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Boris Spassky vs Valeri S Korensky
Chigorin Memorial 9th (1973), Sochi URS, rd 6, Sep-??
Sicilian Defense: Richter-Rauzer. Classical Variation (B65)  ·  1-0
ANALYSIS [x]

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Kibitzer's Corner
< Earlier Kibitzing  · PAGE 3 OF 3 ·  Later Kibitzing>
Nov-16-08  peristilo: I thought 17...gxf6 followed by Kh8 and Rg8 could be a good defense for black. But white replies with the lethal Rh3, wich is good enough to win.
Nov-16-08
Premium Chessgames Member
  johnlspouge: Toga gives the following best play variation after

18Kxg7 19.Qf6+ <Kg8>

20.Rh3 (threatening 21.Rf1 22.Qxf7+ 23.Qf6+ 24.Rg3#)

20Qd8 21.Rg3+ Kf8 22.Qh6+ Ke7 23.Rg7 Qf8

Black is toast because 24.Nxd5 will open the d-file.

Nov-16-08
Premium Chessgames Member
  johnlspouge: < <znprdx> wrote: [snip] The immediate Rh3 looks winning. >

The key to the White win is that the White Rs get busy faster than their Black counterparts, and indeed, Toga rates 17.Rh3 at about +1 P.

<<> This position is too one-sided to merit serious consideration [snip] >

The dialectic of the position requires a complete mastery of two-edged swordmanship: I found its serious consideration quite rewarding, as it displays Spassky's brinkmanship brilliantly.

Nov-16-08
Premium Chessgames Member
  chrisowen: School's out on this one. Plugged it in my hard wired brian and strangely enough got first four moves. 14.h4 is neat, gee it must have given kicks.
Nov-16-08
Premium Chessgames Member
  Eyal: <johnlspouge: Toga gives the following best play variation after 18Kxg7 19.Qf6+ <Kg8>

20.Rh3 (threatening 21.Rf1 22.Qxf7+ 23.Qf6+ 24.Rg3#)

20Qd8 21.Rg3+ Kf8 22.Qh6+ Ke7 23.Rg7 Qf8

Black is toast because 24.Nxd5 will open the d-file.>

As pointed out by <tallinn>, 23...Qd7 makes things a bit more tricky for White in this line, though instead of 24.Ne4 as suggested in his analysis more simple is 24.Qg5+ first, and only after 24...Ke8 25.Ne4! e.g. 25...Bxe4 26.Rg8+ Bf8 27.Rxf8+ Kxf8 28.Rxd7 (Rxc2+ 29.Kd1 Rf2 30.Qe3), or 25...Qe7 26.Nf6+ Kd8 27.Rxd5+! exd5 28.Rg8+ Kc7 29.Nxd5+ and Nxe7.

Nov-16-08
Premium Chessgames Member
  johnlspouge: < Eyal: <johnlspouge: [snip] As pointed out by <tallinn>, 23...Qd7 makes things a bit more tricky for White in this line >

Hi, <Eyal>. I missed <tallinn>'s analysis. Eventually Toga agrees with everything you point out, although it required a lot of backsliding to find <tallinn>'s perpetual check. Thanks.

Nov-16-08
Premium Chessgames Member
  MichaelJHuman: What if black refuses to take the offer of the bishop?
Nov-16-08
Premium Chessgames Member
  Once: My friends, I have learned many painful lessons in chess. Never underestimated 10 year old boys or incontinent dodderers. Don't start day-dreaming about seven of nine until the game is over. Oh, and be very wary about dissing a CG sunday puzzle.

My first thought was that we have another tweazy puzzle. 17. Bf6 cries out to played. Then whatever black plays he is stuffed. 17...g6 allows 18. Qh6. 17. gf allows Qg4 or Qg5 followed by ef.

But the real trick here is to spot the reason for 17...Rfc8. At first, this seems like a pass move, but it also allows the sneaky defence Bf8. Now g7 is defended and white's slow play of queen to the g file doesn't blast through as we hoped.

Slot the position after 17...Rfc8 into Fritz 11. At first, Herr Doktor thinks the game is equal or at best a slight advantage to white. He is looking at moves like 18. Qg4 = 0.00.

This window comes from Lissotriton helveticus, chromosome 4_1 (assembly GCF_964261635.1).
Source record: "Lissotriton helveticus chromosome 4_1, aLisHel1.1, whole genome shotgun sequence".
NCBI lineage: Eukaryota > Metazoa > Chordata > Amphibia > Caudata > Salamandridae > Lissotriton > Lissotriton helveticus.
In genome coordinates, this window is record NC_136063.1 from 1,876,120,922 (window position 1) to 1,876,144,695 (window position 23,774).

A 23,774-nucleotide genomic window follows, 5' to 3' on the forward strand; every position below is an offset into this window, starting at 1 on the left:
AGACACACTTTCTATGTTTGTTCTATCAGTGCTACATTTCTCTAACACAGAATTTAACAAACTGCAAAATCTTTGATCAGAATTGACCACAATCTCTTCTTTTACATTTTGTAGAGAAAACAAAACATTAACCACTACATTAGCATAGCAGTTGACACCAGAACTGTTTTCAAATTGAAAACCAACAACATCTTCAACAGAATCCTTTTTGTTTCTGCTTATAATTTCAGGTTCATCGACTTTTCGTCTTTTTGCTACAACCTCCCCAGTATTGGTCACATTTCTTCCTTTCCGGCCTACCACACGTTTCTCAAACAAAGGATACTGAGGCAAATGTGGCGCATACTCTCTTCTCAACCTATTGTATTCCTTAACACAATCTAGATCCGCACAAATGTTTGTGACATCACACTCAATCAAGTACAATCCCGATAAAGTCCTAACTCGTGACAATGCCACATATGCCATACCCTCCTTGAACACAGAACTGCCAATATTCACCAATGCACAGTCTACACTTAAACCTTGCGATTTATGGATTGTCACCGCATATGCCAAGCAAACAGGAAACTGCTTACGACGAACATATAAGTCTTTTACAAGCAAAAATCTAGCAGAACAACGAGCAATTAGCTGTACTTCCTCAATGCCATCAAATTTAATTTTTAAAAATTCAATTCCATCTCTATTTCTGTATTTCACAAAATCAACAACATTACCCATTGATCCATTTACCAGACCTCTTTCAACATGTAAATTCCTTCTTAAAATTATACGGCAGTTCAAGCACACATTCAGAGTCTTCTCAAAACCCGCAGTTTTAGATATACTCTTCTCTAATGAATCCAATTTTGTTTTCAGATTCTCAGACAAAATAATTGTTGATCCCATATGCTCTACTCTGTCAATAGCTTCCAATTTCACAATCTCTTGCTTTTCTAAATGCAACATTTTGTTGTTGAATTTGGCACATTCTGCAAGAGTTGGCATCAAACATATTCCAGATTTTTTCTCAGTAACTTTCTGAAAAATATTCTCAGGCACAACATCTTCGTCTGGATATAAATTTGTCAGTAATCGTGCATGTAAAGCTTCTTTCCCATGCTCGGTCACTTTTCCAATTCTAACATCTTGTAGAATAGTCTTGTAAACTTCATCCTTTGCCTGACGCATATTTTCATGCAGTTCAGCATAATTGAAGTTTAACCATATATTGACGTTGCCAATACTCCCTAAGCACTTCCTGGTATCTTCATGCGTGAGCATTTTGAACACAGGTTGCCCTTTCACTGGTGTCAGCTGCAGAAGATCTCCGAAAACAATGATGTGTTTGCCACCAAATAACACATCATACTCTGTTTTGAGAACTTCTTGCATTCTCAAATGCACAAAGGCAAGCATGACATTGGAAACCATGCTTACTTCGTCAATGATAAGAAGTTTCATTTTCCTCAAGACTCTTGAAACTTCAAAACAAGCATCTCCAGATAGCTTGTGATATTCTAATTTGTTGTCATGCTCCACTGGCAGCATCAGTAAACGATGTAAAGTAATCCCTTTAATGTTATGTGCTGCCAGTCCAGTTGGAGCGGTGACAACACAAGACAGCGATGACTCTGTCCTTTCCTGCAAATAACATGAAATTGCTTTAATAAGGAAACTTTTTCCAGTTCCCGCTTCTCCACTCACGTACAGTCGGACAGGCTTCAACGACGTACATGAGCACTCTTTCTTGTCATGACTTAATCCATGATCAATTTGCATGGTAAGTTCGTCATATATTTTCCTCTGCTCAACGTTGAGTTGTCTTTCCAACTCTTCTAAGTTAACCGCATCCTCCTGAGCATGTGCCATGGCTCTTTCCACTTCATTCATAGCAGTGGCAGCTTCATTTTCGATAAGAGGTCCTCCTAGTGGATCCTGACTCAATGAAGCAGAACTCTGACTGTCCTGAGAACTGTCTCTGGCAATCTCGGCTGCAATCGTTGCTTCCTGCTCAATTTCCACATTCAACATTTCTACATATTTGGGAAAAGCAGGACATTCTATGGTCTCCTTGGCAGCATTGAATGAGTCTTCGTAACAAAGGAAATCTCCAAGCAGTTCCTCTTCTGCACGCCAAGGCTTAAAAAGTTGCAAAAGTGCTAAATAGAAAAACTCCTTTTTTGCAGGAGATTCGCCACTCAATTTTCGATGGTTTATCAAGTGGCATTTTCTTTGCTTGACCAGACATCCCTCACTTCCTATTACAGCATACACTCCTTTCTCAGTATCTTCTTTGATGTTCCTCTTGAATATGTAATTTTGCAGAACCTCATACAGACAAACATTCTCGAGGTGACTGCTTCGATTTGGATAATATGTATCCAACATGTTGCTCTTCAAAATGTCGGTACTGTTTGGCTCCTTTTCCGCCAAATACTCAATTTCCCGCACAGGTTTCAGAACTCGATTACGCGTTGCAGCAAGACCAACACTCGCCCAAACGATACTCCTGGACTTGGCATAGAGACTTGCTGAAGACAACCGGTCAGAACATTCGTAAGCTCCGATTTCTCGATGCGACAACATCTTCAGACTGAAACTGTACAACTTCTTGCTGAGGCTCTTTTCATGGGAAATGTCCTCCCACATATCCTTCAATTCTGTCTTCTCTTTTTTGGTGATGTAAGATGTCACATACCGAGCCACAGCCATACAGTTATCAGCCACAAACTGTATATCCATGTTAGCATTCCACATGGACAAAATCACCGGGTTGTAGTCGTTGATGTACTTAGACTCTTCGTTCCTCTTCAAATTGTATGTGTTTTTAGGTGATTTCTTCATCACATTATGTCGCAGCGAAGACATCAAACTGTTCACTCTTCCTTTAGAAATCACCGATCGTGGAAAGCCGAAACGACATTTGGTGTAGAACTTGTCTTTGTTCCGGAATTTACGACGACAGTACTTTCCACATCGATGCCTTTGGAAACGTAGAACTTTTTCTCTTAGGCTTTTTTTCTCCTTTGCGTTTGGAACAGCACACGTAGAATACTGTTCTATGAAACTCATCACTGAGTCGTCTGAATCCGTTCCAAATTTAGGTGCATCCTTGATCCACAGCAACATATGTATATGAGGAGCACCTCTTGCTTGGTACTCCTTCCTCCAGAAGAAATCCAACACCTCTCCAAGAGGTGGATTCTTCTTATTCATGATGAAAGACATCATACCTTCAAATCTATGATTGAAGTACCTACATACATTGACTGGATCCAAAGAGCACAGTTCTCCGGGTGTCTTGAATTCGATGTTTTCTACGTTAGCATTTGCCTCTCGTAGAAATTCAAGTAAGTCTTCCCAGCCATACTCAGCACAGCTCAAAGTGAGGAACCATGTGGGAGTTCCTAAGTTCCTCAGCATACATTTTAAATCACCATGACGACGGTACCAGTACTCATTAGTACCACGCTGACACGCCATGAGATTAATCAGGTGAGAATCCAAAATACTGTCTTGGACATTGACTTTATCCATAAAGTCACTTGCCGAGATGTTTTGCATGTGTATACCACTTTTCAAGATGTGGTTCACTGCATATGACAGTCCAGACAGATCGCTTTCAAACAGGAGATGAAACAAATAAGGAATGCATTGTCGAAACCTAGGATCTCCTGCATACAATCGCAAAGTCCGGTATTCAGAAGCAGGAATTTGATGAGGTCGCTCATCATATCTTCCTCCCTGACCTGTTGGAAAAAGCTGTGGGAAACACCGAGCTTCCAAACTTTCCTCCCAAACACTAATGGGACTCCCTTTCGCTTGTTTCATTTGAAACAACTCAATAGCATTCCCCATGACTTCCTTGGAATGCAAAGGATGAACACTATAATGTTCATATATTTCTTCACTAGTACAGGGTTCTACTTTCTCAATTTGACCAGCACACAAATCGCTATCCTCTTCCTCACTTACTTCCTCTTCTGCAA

Then quite a few seconds in, he spots 18. Bxg7. The advantage rises to +0.4, then +0.9 then +1.7 then over 2. Here is a sample line, out of many:

18. Bxg7 Kxg7 19. Qf6+ Kg8 20. Rh3 Qd8 21. Rg3+ Kf8 22. Qh6+ Ke7 23. Rg7 Qf8 24. Qf6+ Ke8 25. Nxd5 exd5 26. e6

In the final analysis, I think white does win. The position is certainly not tweazy if Fritz does not spot it straight away. To get the full point today, you need to see the Bf8 defence and the follow-up for white starting with Bxg7. Rh3 seems to be an adequate alternative to e6. None of which I saw, of course.

<rodantero: you wrong noted the variation from this move on> We generally cut each other a lot of slack here about minor details like that. As long as we all know what we mean it doesn't really matter if we make the odd slip.

Nov-16-08  stacase: Got the first move, but I would have played: 18 Qg5
Nov-16-08
Premium Chessgames Member
  johnlspouge: < <Once> wrote: My friends, I have learned many painful lessons in chess. [snip] Oh, and be very wary about dissing a CG sunday puzzle. My first thought was that we have another tweazy puzzle. >

Hi, <Once>. After acceptance

17.Bf6 gxf6

of the sacrifice, either 18.exf6 or 18.Qg4+ lets Black Kg8 run for cover at h8, leaving White down about 2 Ps, according to Toga. You might have learned not to diss a CG sunday puzzle, but I suspect many solvers thought acceptance of the sacrifice easy to refute.

It's not, because even with Toga, I found only 18.Rh3 to refute it. Maybe some higher priced software can prove me wrong...

Nov-16-08
Premium Chessgames Member
  johnlspouge: By the way, <Once>, here's a Rorschach test for you.


click for larger view

What do you see?

Nov-16-08  Open Defence: I see a puppy!
Nov-16-08
Premium Chessgames Member
  Once: <johnlspouge> Now that's a weird one!

My first thought was that we have an illegal position - wot no kings? How did those pawns get past each other? The black b8 pawn has materialised from nowehere and the a8 and c8 white pawns ought to be queens by now. The chessic part of my meagre brain objects to an impossible position.

Then I see a white cross - a giant X stretching from a8 to c6 and a6 to c8. If this was Indiana Jones or Dan Brown, the treasure would be buried at b7.